The New Age Trapper

January 21, 2009

Time was, when trappers went around in raccoon caps and furs, and trapped animals for a living.

Today, the fur caps are no longer there…but trapping is still going on…in the nicest way imaginable.

At Valparai, showed us how he was using the TrailMaster, a new camera trap that he has bought.

Here he is with the equipment:

kalyan camera trap 1 160109 valparai

The two parts of the camera trap are set opposite each other on two sides of a path, and when the beam between them is cut by a passing animal, the trap triggers the camera, which takes a picture of that animal. Camera traps usually work with cheaper cameras, but Kalyan has been using his DSLR...a fact that makes some folks rather unhappy! He set up his camera and one part of the trap on gorilla pods , which are stands that are very useful for uneven terrain and even to tie equipment up on branches and wires! 2 kalyan camera trap 160109 valparai He fixed up the flash and the camera, and connected them: 3 kalyan valparai 160109 He then tied up one part of the trap to the tea bush: 4 camera trap valparai 160109 One part of the whole set up is here: 160109 valparai camera trap 5 And the other part is right opposite: 6 camera trap valparai 160109 The trap is set up late at night, when there is very little chance of any human beings passing that way, and the equipment is collected very early in the morning. The images (if any) are then examined. I realize that many of those who already know about camera trapping will find this a ridiculously simplistic explanation, but this was my first look at such equipment (I have spoken to Andre Pittet about camera traps but never actually seen one!) and I wanted to document it. I know people like Nisarg, who has worked extensively with camera traps in Bandipur; and Pallavi, who analyses the images that the camera traps result in. I tend to think that theirs must be exciting work; but like all jobs, there must surely be the slog overs there, too. There would probably be many nights when either nothing results, or poor and blurry images are all that one gets. Kalyan, in his presentation at, talked about how an elephant once ...ate a camera trap!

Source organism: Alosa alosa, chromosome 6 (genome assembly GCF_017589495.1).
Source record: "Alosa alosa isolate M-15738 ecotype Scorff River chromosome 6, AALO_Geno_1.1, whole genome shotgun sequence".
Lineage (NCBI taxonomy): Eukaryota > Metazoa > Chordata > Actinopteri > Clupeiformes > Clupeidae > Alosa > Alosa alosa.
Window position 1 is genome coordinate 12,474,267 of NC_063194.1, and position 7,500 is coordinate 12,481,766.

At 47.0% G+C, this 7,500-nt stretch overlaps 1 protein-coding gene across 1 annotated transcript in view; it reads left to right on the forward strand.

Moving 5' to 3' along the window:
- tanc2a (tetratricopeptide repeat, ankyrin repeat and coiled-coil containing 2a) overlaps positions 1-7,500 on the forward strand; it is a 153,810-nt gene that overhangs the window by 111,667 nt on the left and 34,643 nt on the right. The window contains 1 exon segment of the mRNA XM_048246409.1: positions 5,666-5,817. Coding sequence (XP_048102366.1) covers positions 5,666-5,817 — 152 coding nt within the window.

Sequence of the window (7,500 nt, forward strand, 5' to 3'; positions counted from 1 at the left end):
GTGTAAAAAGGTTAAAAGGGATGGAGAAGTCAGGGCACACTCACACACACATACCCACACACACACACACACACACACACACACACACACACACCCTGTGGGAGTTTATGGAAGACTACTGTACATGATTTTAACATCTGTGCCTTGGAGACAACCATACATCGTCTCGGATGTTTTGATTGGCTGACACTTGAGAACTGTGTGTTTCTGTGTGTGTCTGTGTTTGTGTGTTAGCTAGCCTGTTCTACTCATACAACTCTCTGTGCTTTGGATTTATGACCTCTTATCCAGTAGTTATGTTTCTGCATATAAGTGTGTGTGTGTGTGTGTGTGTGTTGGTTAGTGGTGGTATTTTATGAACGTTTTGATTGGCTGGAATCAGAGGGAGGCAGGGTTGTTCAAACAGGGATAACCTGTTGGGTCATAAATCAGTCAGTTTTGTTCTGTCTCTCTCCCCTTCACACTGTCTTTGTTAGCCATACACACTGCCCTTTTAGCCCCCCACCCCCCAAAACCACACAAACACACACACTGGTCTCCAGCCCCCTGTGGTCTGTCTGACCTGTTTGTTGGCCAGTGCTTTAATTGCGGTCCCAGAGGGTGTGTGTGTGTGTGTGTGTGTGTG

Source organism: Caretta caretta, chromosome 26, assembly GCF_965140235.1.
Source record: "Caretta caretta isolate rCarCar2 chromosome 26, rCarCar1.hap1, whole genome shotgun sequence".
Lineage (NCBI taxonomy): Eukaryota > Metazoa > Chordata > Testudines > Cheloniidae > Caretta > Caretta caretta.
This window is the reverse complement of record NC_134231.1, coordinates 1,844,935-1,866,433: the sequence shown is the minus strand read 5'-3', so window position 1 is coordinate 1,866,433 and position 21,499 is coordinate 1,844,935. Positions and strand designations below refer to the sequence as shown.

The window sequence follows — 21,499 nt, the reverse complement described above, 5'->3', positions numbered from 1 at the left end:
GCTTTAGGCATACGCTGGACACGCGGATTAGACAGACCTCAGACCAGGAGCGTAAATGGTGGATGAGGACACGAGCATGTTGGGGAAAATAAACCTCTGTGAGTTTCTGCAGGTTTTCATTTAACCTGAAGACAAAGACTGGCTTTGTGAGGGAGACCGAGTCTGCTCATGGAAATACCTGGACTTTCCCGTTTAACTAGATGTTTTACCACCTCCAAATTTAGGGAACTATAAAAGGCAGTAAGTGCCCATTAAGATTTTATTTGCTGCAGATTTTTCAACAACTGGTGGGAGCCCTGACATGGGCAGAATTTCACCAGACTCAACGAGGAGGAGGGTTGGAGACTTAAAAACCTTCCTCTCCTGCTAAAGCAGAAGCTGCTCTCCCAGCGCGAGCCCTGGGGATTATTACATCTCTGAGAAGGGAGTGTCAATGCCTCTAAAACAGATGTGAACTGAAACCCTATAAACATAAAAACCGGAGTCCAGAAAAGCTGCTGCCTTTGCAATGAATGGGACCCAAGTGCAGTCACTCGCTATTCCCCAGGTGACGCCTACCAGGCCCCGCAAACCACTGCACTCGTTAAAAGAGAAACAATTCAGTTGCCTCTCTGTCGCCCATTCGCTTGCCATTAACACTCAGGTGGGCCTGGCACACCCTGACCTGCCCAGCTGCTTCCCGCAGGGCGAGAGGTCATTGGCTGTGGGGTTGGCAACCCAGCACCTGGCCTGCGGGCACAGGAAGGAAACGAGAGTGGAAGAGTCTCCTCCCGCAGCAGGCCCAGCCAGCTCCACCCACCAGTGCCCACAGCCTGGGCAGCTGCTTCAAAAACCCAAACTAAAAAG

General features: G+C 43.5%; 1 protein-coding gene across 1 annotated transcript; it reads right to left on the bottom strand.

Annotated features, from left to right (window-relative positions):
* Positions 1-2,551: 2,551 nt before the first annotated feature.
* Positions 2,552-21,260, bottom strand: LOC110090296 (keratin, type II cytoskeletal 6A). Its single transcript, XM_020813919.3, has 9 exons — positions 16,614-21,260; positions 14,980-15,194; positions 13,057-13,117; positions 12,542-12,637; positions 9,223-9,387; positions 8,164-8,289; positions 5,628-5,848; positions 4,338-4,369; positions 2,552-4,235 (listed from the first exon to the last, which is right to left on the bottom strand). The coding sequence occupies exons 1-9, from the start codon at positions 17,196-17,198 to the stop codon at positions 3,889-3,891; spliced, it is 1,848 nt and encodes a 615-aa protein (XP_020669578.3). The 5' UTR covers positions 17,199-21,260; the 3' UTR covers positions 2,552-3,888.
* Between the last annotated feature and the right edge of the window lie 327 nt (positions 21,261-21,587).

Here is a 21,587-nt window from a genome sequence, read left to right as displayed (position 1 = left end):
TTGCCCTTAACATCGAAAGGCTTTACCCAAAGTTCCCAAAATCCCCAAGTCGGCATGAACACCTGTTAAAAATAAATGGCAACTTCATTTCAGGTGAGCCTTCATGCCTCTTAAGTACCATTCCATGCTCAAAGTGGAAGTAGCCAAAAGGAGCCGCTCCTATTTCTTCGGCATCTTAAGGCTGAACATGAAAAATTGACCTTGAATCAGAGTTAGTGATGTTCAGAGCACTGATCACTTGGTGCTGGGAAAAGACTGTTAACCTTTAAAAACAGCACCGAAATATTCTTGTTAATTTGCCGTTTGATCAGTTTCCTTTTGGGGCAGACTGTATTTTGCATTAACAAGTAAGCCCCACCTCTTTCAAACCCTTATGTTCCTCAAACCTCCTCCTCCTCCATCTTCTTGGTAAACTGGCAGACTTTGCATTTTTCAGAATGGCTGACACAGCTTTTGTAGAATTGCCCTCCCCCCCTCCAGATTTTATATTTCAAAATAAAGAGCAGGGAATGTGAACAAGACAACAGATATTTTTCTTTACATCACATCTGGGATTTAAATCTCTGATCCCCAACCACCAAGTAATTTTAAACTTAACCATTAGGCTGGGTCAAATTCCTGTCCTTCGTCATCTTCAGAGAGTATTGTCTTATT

A camera trap seems to me to be the least intrusive way of documenting wildlife at night, and learning more about animals’ nocturnal behaviour as well. I’ll be waiting to see the entries in Kalyan’s “Camera Trap Diaries” !